Then, too, Americans like to think their government cares about the poor, the unfortunate, and the stricken. They mention the Marshall Plan every chance they get. They forget the Marshall Plan was a very shrewd investment, which made America rich in the post-war. With the $200 billion spent on Iraq since 2003, their government could have done the following: for $100 billion, it could have single-handedly donated the money to the UN toward reducing the steady rate of death of 1,200 children per hour, the single cause of which is the pathology of poverty. That's equivalent to three tsunamis per month, every month! There would have been money left over to provide education for every child on the globe, reducing child mortality and infectious diseases. With the other $100 billion it could have fixed the levees in New Orleans, and prepared shelters stocked with food, water and medicines, staffed by doctors and public safety experts to protect its own citizens at home. That's what a government that cares for the poor might do.
Last week, President Bush spoke at the UN summit, held primarily to discuss the progress of the MDG. In the shadow of the UN Human Development Report—which reported that the world's richest 500 individuals have an income greater than the world's poorest 416 million; that 54 nations are poorer now than they were in 1990; that life expectancy has fallen in 34 countries; that the populations of 21 countries are hungrier now than they were in 1990; that in 14 countries more children are dying before the age of five; that primary school enrollment is declining in 12 nations—the leader of the free world urged the United Nations to support the American people's march to spread democracy because this march "is an exciting opportunity" for the world. If this miserable record of widening divide between rich and poor is a march to spread democracy, I'd like to know what its opposite looks like!
So, judging by their response, did the 150 heads of state, who listened with deafening silence to the US bromides and cliches! Members of Bush's entourage solemnly and reportedly declared to anyone who cared to listen that it was traditional among members of this type of audience not to interrupt orators with applause, but "traditional" or not, the wonder of it was they didn't break out in laughter—or tears! When Bush demanded that member nations approve his little democratizing venture in Iraq, the silence became ominous. Perhaps the little man had not heard of the day's death toll from Iraq? Over 150 people had been killed in Baghdad, most of them bricklayers waiting on line to apply for jobs, in a country with over 60 percent unemployment.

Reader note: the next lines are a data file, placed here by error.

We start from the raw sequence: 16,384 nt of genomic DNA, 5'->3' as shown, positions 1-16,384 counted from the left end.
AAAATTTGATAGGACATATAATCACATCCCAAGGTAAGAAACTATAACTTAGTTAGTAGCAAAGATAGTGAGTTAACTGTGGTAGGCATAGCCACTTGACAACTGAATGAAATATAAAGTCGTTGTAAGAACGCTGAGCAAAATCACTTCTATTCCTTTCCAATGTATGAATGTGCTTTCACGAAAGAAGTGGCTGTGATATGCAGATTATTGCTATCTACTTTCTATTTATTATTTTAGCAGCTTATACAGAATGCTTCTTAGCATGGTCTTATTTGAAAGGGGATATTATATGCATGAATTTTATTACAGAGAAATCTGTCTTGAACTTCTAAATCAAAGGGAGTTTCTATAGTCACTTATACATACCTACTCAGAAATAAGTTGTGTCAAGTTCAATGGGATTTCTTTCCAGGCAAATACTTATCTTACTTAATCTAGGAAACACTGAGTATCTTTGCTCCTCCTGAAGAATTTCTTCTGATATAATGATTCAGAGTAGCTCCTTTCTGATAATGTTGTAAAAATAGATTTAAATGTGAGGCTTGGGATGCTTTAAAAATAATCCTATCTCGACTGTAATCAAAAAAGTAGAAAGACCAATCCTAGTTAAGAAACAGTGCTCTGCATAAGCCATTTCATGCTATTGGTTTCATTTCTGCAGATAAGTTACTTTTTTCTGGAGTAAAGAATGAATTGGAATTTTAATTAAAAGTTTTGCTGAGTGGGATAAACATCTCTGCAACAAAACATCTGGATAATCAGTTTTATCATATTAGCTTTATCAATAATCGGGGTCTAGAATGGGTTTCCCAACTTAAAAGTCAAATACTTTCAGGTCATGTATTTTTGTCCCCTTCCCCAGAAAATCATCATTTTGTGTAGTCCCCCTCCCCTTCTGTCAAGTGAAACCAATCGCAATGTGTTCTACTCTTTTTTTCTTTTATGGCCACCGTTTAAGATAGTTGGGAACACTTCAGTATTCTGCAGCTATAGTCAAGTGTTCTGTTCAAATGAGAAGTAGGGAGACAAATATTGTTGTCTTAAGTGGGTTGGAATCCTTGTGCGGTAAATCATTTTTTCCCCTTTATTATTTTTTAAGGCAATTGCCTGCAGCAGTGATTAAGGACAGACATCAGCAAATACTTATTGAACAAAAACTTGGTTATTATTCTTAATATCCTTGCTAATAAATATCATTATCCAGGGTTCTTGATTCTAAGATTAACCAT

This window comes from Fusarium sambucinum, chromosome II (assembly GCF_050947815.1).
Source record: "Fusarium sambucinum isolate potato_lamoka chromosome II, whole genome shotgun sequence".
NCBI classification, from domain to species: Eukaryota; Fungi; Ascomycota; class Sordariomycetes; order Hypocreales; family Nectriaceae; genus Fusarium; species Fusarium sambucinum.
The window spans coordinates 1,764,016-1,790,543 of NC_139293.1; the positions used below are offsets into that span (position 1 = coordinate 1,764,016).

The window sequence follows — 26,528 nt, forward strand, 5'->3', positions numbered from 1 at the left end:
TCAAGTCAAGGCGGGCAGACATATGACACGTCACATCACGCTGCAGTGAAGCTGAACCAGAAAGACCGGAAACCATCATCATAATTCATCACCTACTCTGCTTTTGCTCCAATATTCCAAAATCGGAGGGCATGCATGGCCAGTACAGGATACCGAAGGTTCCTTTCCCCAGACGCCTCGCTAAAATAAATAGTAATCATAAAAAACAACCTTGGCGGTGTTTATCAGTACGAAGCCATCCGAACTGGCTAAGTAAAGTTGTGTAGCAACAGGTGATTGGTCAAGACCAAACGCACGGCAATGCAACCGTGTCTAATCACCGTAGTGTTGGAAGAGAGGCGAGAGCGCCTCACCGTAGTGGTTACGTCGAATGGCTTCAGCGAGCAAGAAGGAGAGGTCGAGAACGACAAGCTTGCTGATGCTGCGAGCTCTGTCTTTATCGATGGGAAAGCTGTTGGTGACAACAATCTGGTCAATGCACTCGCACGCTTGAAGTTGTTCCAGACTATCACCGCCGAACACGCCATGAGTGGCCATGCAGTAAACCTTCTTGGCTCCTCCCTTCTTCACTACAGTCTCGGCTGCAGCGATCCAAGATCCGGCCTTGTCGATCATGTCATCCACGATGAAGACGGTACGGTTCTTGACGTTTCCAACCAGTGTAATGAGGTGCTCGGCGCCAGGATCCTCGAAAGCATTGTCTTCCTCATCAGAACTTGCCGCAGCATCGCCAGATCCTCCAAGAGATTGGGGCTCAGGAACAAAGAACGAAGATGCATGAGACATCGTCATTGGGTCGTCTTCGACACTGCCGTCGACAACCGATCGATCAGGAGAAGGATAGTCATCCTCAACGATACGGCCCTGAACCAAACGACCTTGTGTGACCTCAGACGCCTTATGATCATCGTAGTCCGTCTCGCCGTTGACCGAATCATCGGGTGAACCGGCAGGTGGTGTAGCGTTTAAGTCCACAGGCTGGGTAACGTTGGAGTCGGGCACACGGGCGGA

Most Americans (55 percent) do not believe, according to the Gallup International Voice of the People Poll (2005), that their country is governed by the will of the people. In this they are in tune with the rest of the world. Across the planet, 65 percent of the people believe their governments do not express their will. In Europe the percentage is 82. But unlike Europe where the percentage is dismal, US people are second to Africa in believing that more power should be given to religious leaders! Ironically, for a country babbling of family values, and uniquely for the globe, US people cite the family as the least influential institution in their decision-making considerations. In the US, the number of people who say a soldier or policeman has the most influence over their decisions is well above global average. You could say this is either a militarized mentality or a scared one. Self-determination, it ain't.
So, Americans, whose politicians congratulate themselves in exporting democracy, have little confidence in enjoying it at home, while a dangerous number of them crave theocracy. I would say this is a people in crisis. And until they can sort it all out, they had better start thinking that "the rich will do anything for the poor, except get off their backs," according to the unmentionable political philosopher, who the likes of George Bush would rightly define as his scourge. For George Bush and the ruling elites the goal is clear: to maintain the status quo. It is time for ordinary Americans to decide what's theirs.
Luciana Bohne teaches film and literature at Edinboro University of Pennsylvania. She can be reached at firstname.lastname@example.org.